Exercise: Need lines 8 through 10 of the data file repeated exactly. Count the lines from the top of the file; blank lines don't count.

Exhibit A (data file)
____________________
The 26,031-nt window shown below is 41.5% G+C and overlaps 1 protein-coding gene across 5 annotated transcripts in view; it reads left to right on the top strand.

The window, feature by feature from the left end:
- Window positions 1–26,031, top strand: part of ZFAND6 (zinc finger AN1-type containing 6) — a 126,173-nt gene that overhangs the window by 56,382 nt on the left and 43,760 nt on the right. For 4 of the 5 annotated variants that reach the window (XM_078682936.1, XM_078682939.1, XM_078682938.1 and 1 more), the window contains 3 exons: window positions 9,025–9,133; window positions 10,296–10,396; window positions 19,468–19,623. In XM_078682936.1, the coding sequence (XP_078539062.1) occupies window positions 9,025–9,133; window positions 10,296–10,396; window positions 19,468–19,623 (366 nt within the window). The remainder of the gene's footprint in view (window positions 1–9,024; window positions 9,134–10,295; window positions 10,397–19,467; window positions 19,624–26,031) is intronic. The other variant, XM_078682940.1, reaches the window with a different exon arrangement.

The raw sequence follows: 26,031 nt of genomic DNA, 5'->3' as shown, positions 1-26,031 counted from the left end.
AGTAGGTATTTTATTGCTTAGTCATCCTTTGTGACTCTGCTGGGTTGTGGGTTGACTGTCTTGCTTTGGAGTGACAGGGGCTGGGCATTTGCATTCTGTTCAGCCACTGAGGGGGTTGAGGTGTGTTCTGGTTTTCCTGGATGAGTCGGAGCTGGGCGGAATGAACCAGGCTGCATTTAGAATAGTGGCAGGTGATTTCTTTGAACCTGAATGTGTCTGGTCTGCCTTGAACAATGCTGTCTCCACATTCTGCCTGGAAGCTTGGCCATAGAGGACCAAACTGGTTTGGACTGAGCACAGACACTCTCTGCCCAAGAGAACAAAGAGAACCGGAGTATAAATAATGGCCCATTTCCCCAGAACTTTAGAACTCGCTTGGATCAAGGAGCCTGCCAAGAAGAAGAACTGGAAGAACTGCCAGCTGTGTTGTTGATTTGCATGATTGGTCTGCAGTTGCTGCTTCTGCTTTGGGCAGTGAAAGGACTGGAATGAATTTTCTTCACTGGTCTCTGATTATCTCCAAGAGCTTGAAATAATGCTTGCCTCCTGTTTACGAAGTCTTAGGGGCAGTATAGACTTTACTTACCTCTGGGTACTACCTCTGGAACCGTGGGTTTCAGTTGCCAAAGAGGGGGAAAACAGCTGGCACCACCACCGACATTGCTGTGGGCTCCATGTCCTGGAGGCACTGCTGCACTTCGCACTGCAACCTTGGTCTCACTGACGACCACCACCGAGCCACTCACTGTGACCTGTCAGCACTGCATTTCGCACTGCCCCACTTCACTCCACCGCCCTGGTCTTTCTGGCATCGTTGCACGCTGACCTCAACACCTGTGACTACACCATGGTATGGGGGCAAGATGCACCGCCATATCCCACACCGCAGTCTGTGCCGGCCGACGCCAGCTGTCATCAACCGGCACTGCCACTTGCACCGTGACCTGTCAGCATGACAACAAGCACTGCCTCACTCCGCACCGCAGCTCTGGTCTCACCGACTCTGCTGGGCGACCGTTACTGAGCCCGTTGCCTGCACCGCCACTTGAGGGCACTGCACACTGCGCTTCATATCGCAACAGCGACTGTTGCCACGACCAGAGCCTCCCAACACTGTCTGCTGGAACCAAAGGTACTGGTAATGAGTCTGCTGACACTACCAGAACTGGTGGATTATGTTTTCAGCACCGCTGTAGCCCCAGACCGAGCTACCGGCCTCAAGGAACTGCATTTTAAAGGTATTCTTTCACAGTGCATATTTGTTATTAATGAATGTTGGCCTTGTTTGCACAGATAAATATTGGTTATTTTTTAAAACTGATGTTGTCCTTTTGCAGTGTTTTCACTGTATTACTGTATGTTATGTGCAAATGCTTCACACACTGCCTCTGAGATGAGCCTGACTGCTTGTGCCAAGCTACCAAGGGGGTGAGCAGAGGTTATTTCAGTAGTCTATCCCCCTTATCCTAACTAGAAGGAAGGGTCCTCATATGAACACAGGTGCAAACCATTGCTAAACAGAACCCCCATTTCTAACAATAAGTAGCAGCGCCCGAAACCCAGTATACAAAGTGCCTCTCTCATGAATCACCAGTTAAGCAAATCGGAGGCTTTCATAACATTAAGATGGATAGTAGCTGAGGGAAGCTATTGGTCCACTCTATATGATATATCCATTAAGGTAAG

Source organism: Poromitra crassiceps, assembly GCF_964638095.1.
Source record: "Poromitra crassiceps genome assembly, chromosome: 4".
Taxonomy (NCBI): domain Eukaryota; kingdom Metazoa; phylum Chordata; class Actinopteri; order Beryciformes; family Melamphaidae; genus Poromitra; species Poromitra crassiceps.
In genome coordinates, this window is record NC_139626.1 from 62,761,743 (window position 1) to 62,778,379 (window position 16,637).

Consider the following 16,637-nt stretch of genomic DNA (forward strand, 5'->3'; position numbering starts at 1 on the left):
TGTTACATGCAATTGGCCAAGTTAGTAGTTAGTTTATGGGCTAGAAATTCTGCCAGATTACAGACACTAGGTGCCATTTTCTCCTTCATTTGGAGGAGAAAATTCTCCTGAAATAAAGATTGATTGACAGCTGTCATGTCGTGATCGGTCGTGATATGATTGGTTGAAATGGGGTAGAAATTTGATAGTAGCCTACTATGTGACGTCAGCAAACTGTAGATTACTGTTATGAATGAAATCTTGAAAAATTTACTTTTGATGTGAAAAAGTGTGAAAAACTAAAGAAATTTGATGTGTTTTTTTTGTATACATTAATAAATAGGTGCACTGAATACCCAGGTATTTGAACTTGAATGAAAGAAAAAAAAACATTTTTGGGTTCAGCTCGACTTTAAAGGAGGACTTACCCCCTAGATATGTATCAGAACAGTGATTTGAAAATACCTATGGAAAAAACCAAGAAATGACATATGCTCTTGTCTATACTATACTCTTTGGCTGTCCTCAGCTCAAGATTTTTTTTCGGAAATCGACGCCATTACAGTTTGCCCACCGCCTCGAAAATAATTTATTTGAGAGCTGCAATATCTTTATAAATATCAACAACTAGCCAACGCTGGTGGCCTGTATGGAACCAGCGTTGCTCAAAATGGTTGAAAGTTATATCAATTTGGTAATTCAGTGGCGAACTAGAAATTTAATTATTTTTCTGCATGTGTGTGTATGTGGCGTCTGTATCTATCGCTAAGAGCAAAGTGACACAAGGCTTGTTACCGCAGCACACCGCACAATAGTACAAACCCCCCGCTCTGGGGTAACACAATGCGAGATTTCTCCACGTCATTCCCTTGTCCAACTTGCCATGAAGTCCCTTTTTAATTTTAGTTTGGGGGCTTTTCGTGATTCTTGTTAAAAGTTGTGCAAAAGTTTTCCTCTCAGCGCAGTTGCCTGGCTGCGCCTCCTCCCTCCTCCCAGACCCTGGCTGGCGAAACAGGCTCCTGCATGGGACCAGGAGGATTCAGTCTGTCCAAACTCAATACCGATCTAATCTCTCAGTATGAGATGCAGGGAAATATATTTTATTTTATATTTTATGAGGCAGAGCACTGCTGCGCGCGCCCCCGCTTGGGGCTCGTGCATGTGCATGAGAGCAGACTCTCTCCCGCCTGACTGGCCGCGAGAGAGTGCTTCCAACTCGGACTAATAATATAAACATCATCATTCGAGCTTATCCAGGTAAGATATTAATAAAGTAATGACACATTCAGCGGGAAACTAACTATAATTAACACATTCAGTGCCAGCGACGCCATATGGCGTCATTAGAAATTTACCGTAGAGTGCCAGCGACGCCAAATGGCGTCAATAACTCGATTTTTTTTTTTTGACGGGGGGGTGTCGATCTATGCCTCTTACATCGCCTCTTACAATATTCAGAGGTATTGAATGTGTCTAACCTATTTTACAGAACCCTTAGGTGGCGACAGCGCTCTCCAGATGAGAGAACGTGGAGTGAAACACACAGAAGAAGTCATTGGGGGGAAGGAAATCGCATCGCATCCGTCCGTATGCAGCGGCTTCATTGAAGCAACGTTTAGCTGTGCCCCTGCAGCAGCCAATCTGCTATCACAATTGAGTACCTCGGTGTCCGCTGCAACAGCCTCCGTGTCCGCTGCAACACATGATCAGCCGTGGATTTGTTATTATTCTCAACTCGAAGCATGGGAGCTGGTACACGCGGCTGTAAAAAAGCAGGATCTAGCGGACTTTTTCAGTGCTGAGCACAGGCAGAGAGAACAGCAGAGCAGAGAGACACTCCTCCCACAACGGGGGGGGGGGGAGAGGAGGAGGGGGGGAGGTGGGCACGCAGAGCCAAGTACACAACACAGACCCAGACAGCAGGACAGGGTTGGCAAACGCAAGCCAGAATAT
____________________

Taxonomy (NCBI): domain Eukaryota; kingdom Metazoa; phylum Chordata; class Actinopteri; order Beryciformes; family Melamphaidae; genus Poromitra; species Poromitra crassiceps.
In genome coordinates, this window is record NC_139626.1 from 62,761,743 (window position 1) to 62,778,379 (window position 16,637).

Consider the following 16,637-nt stretch of genomic DNA (forward strand, 5'->3'; position numbering starts at 1 on the left):